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I’m Gonna Explode (15)

Ryan Gilbey hears echoes of the French new wave in a teenage love story

The distributor of I'm Gonna Explode (Voy a explotar) may have secured a release date near to Christmas as a joke on those of us who are now wearing our belt a notch lower, or not wearing one at all. But the promised combustion of the title is not gastronomic; it's the eruption of teen angst and hormones, and in Gerardo Naranjo's sparky film it spills off the diary pages of its young heroes and on to the streets and rooftops of the Mexican city of Guanajuato.

Maru (Maria Deschamps) and Román (Juan Pablo de Santiago) meet at a school talent show. She is applauding from the wings as he performs a piece entitled "See You In Hell", in which he appears to hang himself, to the general annoyance of the principal. Anyone who has sat through one of these shows will appreciate what a breath of fresh air a fake suicide would be in a genre usually restricted to amateur moonwalking and Grade 2 guitarists stumbling through "Cavatina".

Maru and Román are kindred spirits. Maru has been living with her mother since her father fled to the US. Román (it's short for "Romancito", which Maru tweaks cheekily to "Romantico") lost his mother in a car crash, and is no more than an inconvenience to his congressman father. The teenagers scribble excitably in their diaries: Román fantasises about shooting priests, while Maru suggests that her new friend (whose
abbreviated name is close to the French for "novel") may be partly fictional. "His name is Román and he exists," she declares, "but I also made him up." There's a touch of If . . . about the early scenes, with the masked, pistol-toting Román busting Maru out of school, and, like that film, I'm Gonna Explode doesn't waste time differentiating between hard fact and adolescent embellishment.

You would say that the pair go on the run, but what their parents don't realise is that they haven't run anywhere. They're hiding out in a tent on the roof of Román's apartment building, like children whose camping expeditions never get further than the end of the garden. They certainly aren't roughing it: while the adults are sleeping, Román tiptoes around the flat, assembling a generous breakfast tray that the couple then savour in the sun with the city stretching out beneath them. It's surprising that most of this lovers-on-the-lam adventure doesn't go anywhere geographically, but then the script is full of these narrative cul-de-sacs, such as the aphrodisiac effect on Román's stepmother when she spots the young runaways having sex on the roof. In her excitement, she forgets to tell anyone what she's seen, which in any other film might be grounds for the script editor's dismissal. Here it adds to the eccentric charm.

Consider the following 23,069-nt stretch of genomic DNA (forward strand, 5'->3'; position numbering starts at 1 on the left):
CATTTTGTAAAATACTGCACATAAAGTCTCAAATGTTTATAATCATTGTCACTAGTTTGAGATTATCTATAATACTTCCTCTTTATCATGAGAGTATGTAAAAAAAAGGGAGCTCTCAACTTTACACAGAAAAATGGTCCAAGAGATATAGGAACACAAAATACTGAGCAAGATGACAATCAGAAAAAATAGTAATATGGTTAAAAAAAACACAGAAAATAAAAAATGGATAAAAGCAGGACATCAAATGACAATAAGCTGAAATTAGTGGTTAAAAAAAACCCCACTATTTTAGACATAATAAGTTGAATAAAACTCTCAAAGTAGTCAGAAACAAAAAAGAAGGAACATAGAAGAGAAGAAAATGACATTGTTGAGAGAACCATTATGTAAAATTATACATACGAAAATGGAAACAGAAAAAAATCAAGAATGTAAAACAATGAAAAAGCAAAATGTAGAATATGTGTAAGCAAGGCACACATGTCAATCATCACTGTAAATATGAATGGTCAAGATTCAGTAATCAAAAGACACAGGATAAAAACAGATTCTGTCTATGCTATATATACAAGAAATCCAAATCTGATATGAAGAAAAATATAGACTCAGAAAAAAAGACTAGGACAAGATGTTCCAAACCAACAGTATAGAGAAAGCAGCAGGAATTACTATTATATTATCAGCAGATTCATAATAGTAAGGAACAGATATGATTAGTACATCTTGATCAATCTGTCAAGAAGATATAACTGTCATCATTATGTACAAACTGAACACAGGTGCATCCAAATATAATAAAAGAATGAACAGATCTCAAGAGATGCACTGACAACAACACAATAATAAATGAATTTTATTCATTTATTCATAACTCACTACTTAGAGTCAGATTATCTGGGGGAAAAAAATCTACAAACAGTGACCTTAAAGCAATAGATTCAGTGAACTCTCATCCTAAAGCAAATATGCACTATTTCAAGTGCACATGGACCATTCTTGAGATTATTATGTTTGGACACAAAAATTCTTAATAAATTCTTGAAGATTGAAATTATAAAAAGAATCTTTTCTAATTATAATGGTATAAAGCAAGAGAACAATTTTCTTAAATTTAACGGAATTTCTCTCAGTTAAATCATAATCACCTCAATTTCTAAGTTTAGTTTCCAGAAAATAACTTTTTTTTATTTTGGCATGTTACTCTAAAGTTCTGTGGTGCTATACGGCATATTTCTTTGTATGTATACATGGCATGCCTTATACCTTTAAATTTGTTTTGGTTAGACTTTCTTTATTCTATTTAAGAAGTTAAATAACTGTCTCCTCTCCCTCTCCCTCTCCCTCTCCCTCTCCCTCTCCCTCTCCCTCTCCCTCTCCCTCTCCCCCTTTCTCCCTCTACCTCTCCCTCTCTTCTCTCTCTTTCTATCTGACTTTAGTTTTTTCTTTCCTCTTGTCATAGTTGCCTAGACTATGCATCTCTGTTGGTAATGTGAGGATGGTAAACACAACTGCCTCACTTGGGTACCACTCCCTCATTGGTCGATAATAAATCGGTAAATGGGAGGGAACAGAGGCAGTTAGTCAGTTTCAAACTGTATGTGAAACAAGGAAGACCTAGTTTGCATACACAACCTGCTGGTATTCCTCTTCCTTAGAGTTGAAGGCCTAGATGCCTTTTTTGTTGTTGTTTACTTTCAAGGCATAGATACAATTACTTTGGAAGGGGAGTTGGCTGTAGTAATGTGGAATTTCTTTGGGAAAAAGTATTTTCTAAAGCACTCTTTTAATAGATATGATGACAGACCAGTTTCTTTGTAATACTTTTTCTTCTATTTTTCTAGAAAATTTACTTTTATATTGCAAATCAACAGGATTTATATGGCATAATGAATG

The picture inevitably courts comparison with Badlands, especially in handing voice-over duties to a teenage girl, and with Pierrot le fou. But until the obligatory bloodstained ending, the gentle tone, reminiscent of the coming-of-age genre, is more suggestive of a Naughtylands or a Pierrot l'effronté. Naranjo indulges the chic, Godardian aspects of his would-be bandits, who enjoy dressing up and striking poses to camera as though rehearsing for their own mugshots. Román struts around wearing a holster, scowling moodily beneath a lycanthropic monobrow, and Maru looks every inch the late-Eighties Face magazine model in Belmondo shades and one of Román's mother's old dresses.

Naranjo knows how to undercut this bra­vado in a way that also extends our insight into the characters. There's a choice shot of Román posing with his gun tucked in the band of his boxer shorts. What he doesn't seem to have noticed, as we have, is the poster on the wall behind him, which shows not Bogart or Delon, but Buster Keaton. Proximity to that doleful and put-upon face seems to cast the boy in a tentative new light.

What prevents I'm Gonna Explode from being an exercise in style is the dignity it brings to its young characters. It doesn't patronise or aggrandise Maru or Román, choosing instead to take their woes seriously, however floridly expressed they may be. In an ephemeral and unreliable world, Maru is searching for "something to fight for, something to live for. Anything. A mouth, a look, a deal, a pact." She finds it in Román, who knows the way to her affections: he writes a pledge in Biro on her leg.

Ryan Gilbey is the New Statesman's film critic. He is also the author of It Don't Worry Me (Faber), about 1970s US cinema, and a study of Groundhog Day in the "Modern Classics" series (BFI Publishing). He was named reviewer of the year in the 2007 Press Gazette awards and is Film Critic in Residence at Falmouth University.

This article first appeared in the 04 January 2010 issue of the New Statesman, Gaza: one year on